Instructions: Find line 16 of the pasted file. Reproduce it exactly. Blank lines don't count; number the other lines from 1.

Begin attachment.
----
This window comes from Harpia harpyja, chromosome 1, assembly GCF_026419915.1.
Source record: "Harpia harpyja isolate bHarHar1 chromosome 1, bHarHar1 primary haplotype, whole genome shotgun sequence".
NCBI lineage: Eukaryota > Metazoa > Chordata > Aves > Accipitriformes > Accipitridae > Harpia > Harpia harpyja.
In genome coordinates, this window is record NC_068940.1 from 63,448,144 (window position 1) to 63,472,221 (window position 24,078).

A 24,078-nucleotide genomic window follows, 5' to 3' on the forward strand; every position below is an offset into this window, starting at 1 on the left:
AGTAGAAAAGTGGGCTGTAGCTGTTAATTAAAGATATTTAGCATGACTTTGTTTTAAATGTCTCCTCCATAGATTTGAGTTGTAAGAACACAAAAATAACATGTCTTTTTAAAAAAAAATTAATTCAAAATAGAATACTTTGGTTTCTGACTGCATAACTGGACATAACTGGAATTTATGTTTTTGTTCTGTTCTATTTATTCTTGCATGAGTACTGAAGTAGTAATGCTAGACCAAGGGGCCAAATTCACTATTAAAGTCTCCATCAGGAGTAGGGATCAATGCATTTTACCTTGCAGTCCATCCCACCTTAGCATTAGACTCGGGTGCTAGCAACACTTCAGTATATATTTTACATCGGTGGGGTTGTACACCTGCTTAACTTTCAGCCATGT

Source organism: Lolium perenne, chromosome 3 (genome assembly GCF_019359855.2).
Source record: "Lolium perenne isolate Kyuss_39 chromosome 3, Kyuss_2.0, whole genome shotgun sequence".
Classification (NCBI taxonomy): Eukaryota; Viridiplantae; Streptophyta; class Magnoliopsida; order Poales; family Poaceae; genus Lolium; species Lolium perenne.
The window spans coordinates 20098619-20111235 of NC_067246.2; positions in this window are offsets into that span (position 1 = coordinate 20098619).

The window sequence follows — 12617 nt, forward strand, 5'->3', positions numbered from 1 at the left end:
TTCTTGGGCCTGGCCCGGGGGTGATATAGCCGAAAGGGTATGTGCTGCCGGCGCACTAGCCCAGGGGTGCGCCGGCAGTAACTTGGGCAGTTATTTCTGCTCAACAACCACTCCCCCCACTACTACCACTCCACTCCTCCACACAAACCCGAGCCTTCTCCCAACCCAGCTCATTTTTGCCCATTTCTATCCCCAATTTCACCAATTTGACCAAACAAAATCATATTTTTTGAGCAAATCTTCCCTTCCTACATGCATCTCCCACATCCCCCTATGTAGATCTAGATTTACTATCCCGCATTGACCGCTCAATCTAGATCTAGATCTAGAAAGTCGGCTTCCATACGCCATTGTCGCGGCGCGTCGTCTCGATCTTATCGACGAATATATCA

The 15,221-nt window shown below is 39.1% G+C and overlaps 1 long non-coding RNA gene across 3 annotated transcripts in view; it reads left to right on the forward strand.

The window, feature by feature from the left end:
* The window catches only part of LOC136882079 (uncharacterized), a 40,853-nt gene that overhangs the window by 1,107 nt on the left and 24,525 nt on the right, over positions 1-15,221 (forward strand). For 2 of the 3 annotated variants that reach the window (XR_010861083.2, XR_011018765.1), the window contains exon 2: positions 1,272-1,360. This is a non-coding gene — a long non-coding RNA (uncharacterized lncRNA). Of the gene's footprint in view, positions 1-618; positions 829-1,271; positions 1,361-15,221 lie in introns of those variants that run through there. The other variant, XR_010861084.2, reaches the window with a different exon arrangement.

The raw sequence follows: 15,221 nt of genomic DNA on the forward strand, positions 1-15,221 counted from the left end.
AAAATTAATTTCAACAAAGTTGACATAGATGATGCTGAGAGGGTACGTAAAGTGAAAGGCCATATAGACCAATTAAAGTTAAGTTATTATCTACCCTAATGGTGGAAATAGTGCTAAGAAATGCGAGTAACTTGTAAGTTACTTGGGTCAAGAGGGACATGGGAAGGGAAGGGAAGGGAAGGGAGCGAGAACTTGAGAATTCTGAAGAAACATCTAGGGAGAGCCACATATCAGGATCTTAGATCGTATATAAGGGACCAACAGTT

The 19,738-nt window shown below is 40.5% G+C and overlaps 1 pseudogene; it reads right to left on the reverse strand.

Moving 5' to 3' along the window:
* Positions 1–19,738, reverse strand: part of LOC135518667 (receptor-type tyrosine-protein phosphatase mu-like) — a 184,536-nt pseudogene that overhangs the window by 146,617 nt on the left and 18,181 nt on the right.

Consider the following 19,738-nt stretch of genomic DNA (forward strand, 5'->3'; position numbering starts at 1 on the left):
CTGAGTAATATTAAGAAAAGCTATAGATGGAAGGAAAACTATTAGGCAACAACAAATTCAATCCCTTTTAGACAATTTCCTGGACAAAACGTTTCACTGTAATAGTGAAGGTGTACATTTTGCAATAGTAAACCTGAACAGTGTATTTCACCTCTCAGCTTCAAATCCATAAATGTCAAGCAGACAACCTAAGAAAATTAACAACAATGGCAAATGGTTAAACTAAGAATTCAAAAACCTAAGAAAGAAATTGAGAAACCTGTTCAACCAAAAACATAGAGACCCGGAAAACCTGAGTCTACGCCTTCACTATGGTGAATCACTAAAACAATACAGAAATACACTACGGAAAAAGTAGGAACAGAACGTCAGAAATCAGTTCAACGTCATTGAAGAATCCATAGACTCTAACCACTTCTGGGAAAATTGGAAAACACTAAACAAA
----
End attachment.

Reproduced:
The raw sequence follows: 15,221 nt of genomic DNA on the forward strand, positions 1-15,221 counted from the left end.